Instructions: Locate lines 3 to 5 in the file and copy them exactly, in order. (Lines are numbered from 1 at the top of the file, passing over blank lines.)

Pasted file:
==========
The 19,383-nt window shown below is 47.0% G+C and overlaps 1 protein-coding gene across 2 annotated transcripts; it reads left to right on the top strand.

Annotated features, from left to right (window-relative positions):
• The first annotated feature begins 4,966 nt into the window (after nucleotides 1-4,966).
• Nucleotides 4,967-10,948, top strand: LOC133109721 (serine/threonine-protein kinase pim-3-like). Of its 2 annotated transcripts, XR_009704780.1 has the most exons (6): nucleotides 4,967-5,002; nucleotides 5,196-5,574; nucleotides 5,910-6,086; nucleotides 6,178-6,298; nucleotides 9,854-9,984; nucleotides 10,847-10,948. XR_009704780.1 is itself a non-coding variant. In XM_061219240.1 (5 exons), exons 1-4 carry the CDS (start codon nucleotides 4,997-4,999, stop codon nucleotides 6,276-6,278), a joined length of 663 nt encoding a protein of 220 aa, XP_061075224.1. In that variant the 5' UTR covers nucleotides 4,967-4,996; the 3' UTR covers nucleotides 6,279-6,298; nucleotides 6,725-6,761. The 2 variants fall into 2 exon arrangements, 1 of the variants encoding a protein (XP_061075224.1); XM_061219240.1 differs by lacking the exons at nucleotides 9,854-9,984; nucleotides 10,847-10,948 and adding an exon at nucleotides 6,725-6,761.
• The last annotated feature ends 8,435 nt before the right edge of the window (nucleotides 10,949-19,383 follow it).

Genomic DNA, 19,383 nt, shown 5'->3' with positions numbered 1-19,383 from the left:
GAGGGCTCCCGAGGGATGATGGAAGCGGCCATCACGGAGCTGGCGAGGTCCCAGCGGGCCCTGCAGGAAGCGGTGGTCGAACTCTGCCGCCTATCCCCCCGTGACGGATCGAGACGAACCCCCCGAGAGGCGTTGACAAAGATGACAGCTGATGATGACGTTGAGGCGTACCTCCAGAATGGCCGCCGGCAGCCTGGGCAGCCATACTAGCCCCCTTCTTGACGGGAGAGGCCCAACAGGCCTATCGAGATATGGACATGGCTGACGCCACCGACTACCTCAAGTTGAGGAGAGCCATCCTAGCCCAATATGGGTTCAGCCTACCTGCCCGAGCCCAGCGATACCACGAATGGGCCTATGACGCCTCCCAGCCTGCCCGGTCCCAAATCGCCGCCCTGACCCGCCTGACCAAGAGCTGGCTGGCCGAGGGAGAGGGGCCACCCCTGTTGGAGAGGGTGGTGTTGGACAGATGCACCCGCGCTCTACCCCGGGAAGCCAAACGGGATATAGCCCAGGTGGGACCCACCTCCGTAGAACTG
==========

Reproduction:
• The first annotated feature begins 4,966 nt into the window (after nucleotides 1-4,966).
• Nucleotides 4,967-10,948, top strand: LOC133109721 (serine/threonine-protein kinase pim-3-like). Of its 2 annotated transcripts, XR_009704780.1 has the most exons (6): nucleotides 4,967-5,002; nucleotides 5,196-5,574; nucleotides 5,910-6,086; nucleotides 6,178-6,298; nucleotides 9,854-9,984; nucleotides 10,847-10,948. XR_009704780.1 is itself a non-coding variant. In XM_061219240.1 (5 exons), exons 1-4 carry the CDS (start codon nucleotides 4,997-4,999, stop codon nucleotides 6,276-6,278), a joined length of 663 nt encoding a protein of 220 aa, XP_061075224.1. In that variant the 5' UTR covers nucleotides 4,967-4,996; the 3' UTR covers nucleotides 6,279-6,298; nucleotides 6,725-6,761. The 2 variants fall into 2 exon arrangements, 1 of the variants encoding a protein (XP_061075224.1); XM_061219240.1 differs by lacking the exons at nucleotides 9,854-9,984; nucleotides 10,847-10,948 and adding an exon at nucleotides 6,725-6,761.
• The last annotated feature ends 8,435 nt before the right edge of the window (nucleotides 10,949-19,383 follow it).